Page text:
The pub is absolutely packed with queer dancers spanning the rainbow: elders and youth, cross-dressers and muscle boys, middle-aged dykes and slender young lasses, dancing with each other without barriers and with a shared elation that must rarely be seen in the queer world. Teachers line dance next to their students and strangers smile at you. The atmosphere is joyous as the endorphins build up through a mix of line dances, traditional English dances, polkas, cha-chas, quicksteps, Viennese waltzes and sexy bossanovas.
While I don’t do the line dances, I have always respected their place in the ballroom and latin scene. They allow everyone to join in – partner or not – advanced or not – and it is a whole other area in which to shine. Line dances are truly democratic.
Emotions cascade over me. In the 11 years since I was at the center of this scene, everyone has improved amazingly, due in no little part to the world class teachers and to the motivation of competition. In Europe, there is a robust schedule of same-sex dance contests leading up to the Gay Games, where partner dancing is by far the largest event.
I feel proud of everyone, and remember with love the days in the late 1980s and early 1990s when I was on the ground floor of this movement. How gratifying to see leading and following across gender, style, age and height. I remember the splash when I was the first woman to perform an official Showcase leading a man, my teacher Ralf. Tonight the crowd danced two of the line dances – the Wild Wild West and the Tush Push – that I originally brought to England from the LGBT country and western dance group in Boston I used to visit with my friend Gail.
I feel a great sense of continuity – especially when all sorts of people come up to greet me with a big “Hi Spike!” (my London nickname). But I also feel sad at the poor level of dance in Boston and at my lack of opportunities to improve, practice and perform. Most of all, I miss this atmosphere of healthy exuberance (it’s an amazing workout), focus and commitment. All these varied bodies, working so hard and happily over the years, are experiencing the zen of achievement. They so obviously feel glorious in their movements.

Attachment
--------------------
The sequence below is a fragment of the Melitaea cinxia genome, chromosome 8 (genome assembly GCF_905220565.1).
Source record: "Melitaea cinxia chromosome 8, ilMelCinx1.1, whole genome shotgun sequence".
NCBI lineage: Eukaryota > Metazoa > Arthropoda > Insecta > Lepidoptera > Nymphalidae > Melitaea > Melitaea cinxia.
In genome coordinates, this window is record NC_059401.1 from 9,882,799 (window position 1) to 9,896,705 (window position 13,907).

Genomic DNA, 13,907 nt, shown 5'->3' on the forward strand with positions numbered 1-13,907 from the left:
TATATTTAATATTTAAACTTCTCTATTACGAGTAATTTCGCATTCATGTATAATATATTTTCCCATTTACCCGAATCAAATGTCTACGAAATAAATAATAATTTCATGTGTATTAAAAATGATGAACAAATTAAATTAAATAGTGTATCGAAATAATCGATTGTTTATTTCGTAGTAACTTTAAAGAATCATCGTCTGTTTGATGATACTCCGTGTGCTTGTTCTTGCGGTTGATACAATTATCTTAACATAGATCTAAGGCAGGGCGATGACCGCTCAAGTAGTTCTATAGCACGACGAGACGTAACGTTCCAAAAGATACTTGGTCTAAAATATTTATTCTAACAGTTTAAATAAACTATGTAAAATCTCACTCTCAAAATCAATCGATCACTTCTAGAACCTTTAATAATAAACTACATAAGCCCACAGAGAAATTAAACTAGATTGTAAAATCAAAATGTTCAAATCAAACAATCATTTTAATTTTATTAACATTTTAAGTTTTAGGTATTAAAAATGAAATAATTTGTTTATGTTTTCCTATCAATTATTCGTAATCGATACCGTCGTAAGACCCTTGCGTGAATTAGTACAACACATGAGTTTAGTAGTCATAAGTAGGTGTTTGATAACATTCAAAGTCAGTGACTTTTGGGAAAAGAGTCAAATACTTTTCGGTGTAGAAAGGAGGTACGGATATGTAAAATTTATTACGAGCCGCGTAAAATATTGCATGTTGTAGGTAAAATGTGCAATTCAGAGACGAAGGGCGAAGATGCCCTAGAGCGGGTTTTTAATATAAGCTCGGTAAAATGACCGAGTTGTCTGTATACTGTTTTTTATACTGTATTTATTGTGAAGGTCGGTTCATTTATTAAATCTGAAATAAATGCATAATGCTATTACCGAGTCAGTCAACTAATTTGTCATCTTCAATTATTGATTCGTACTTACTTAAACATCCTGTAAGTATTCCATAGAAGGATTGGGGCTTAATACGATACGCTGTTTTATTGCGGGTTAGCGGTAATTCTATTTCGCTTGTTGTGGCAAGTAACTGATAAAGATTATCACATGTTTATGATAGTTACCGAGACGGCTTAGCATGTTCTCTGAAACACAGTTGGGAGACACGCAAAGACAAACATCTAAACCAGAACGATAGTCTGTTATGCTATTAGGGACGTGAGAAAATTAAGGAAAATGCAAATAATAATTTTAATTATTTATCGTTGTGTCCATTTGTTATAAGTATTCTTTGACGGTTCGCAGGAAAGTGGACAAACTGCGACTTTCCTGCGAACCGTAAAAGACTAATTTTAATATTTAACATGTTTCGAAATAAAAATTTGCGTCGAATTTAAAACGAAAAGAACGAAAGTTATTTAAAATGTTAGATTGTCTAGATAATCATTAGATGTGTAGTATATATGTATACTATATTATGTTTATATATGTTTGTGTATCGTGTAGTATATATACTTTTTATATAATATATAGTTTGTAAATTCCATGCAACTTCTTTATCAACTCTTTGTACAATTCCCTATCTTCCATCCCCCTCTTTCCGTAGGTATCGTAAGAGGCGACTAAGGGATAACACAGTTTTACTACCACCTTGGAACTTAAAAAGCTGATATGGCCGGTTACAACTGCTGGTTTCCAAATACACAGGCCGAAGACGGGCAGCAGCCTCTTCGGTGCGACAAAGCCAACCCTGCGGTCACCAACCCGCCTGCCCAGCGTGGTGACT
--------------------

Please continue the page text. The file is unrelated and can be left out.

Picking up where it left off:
I mainly dance with Mike, an impressively versatile dancer who was also one of the earliest pioneers in this scene, and with Nicola, who adores the dance floor and glows as she moves. It is such a treat to be reunited. Uncharacteristically, I also sit out quite a bit (talking down my inflamed ankle tendons and churning stomach) and watch as a short, lithe lad in a clinging undershirt leads a towering drag queen twice his size in a flowing white gown, or a chunky girl flashes a twirling smile as she is spun by an elderly, bent-over gentleman in a tie.
Heather and her partner Hadass are here – the people who run the studio I was at Wednesday evening. Over 20 years ago, Heather ran a straight studio with her then dance partner Glenn and I was one of the people who broke through the traditions of genderized dance roles there. Later, when my own dance partner and I were rehearsing for our performances, we had years of private lessons with Heather.
One of the greatest epiphanies of my life was seeing Heather and Glenn perform a rumba at a ball I had organized in the very early 90s as they were coming into the queer dance scene. I had never seen anything so beautiful in my life. I longed to be Glenn/Fred leading Heather/Ginger. I cannot see Heather move without recalling that experience, one which changed my life forever. But reality intervenes: tonight is coming to a close. After hugging what seems like the entire dancing population of London, we pile into Nicola’s car to go home to collapse into bed.